Set - 4

Question 26 :

How do I use XML namespaces with SAX 1.0?

Answer :

The easiest way to use XML namespaces with SAX 1.0 is to use John Cowan's Namespace SAX Filter (see http://www.ccil.org/~cowan/XML). This is a SAX filter that keeps track of XML namespace declarations, parses qualified names, and returns element type and attribute names as universal names in the form:
URI^local-name
For example:
http://www.google.com/ito/sales^SalesOrder
Your application can then base its processing on these longer names. For example, the code:

public void startElement(String elementName, AttributeList attrs)
throws SAXException{
	...
	if (elementName.equals("SalesOrder")){
		// Add new database record.
	}
	...
}

might become:
public void startElement(String elementName, AttributeList attrs)
throws SAXException
{
	...
	if (elementName.equals("http://www.google.com/sales^SalesOrder")){
		// Add new database record.
	}
	...
}

or:
public void startElement(String elementName, AttributeList attrs)
throws SAXException
{
	...
	// getURI() and getLocalName() are utility functions
	// to parse universal names.
	if (getURI(elementName).equals("http://www.foo.com/ito/sales")){
		if (getLocalName(elementName).equals("SalesOrder")){
			// Add new database record.
		}
	}
	...
}

If you do not want to use the Namespace SAX Filter, then you will need to do the following in addition to identifying element types and attributes by their universal names:
* In startElement, scan the attributes for XML namespace declarations before doing any other processing. You will need to maintain a table of current prefix-to-URI mappings (including a null prefix for the default XML namespace).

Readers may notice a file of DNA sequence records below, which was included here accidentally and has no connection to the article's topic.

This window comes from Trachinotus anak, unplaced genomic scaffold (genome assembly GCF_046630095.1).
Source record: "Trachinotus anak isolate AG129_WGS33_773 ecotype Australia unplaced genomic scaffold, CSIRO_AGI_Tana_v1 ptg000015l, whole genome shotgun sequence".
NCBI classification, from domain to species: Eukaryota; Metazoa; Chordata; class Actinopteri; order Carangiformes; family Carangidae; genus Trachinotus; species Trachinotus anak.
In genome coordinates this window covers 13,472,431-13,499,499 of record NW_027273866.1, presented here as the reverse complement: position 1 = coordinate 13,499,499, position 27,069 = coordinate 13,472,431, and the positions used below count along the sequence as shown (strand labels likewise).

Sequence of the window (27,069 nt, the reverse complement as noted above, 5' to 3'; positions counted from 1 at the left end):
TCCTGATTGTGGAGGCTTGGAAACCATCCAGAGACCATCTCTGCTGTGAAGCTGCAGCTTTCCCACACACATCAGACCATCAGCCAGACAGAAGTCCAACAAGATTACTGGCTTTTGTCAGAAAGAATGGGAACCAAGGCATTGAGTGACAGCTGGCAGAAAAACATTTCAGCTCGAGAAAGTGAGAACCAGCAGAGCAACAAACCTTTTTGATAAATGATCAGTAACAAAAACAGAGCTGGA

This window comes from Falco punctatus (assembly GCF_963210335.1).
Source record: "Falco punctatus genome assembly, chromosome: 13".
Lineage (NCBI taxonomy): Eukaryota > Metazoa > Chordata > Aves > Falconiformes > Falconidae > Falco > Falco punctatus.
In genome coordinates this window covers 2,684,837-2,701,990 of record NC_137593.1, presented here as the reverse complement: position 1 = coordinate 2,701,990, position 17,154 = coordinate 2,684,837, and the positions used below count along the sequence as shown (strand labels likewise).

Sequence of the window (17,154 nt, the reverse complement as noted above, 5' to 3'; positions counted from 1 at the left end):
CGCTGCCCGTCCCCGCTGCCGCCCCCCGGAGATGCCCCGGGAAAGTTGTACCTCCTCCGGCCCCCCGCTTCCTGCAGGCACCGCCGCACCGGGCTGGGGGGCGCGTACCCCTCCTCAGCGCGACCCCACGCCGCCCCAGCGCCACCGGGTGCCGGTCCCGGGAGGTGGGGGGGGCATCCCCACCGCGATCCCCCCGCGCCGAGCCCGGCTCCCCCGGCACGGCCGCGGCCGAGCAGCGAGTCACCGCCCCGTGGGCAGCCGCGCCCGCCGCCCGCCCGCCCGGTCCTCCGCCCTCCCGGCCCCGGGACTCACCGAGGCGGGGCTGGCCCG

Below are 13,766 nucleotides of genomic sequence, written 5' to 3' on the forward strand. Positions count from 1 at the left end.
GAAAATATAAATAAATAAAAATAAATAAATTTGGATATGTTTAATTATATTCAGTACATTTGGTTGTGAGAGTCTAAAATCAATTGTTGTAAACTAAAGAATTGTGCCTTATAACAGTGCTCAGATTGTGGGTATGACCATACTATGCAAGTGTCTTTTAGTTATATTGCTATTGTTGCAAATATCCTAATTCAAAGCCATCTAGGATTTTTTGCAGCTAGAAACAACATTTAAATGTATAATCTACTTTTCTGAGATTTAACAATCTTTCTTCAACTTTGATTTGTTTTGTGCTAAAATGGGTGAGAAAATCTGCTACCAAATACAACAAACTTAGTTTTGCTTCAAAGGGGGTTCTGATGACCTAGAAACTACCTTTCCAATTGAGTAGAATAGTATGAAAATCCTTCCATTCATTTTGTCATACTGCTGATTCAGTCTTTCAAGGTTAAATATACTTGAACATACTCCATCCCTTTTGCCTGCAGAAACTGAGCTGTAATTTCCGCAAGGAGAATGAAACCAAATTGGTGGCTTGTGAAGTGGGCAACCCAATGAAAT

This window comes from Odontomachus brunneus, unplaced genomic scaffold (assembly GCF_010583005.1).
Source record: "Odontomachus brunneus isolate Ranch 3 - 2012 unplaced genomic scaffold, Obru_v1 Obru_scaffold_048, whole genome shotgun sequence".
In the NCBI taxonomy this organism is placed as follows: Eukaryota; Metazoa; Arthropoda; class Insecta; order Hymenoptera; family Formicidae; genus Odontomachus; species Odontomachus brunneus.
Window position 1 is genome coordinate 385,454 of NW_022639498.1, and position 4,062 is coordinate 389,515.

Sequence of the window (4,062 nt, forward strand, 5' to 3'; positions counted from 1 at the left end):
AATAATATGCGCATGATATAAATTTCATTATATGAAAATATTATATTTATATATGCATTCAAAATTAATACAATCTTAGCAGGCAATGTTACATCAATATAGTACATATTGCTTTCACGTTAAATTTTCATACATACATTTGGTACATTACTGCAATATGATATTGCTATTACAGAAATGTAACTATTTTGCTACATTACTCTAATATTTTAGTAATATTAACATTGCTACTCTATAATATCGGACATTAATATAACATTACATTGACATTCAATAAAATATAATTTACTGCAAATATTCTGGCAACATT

* In startElement and endElement, check whether the element type name includes a prefix. If so, use your mappings to map this prefix to a URI. Depending on how your software works, you might also check if the local part of the qualified name includes any colons, which are illegal.
* In startElement, check whether attribute names include a prefix. If so, process as in the previous point.


Question 27 :

How do I use XML namespaces with DOM level 2?

Answer :

// Check the local name.
// getNodeName() is a DOM level 1 method.
if (elementNode.getNodeName().equals("SalesOrder"))
{
    // Add new database record.
}

might become the following namespace-aware code:
// Check the XML namespace name (URI).
// getNamespaceURI() is a DOM level 2 method.

String SALES_NS = "http://www.foo.com/ito/sales";
if (elementNode.getNamespaceURI().equals(SALES_NS)){
    // Check the local name.
    // getLocalName() is a DOM level 2 method.
    if (elementNode.getLocalName().equals("SalesOrder")){
        // Add new database record.
    }
}

Note that, unlike SAX 2.0, DOM level 2 treats xmlns attributes as normal attributes.


Question 28 :

Where can qualified names appear?

Answer :

Qualified names can appear anywhere an element type or attribute name can appear: in start and end tags, as the document element type, and in element type and attribute declarations in the DTD. For example:

<!DOCTYPE foo:A [
<!ELEMENT foo:A (foo:B)>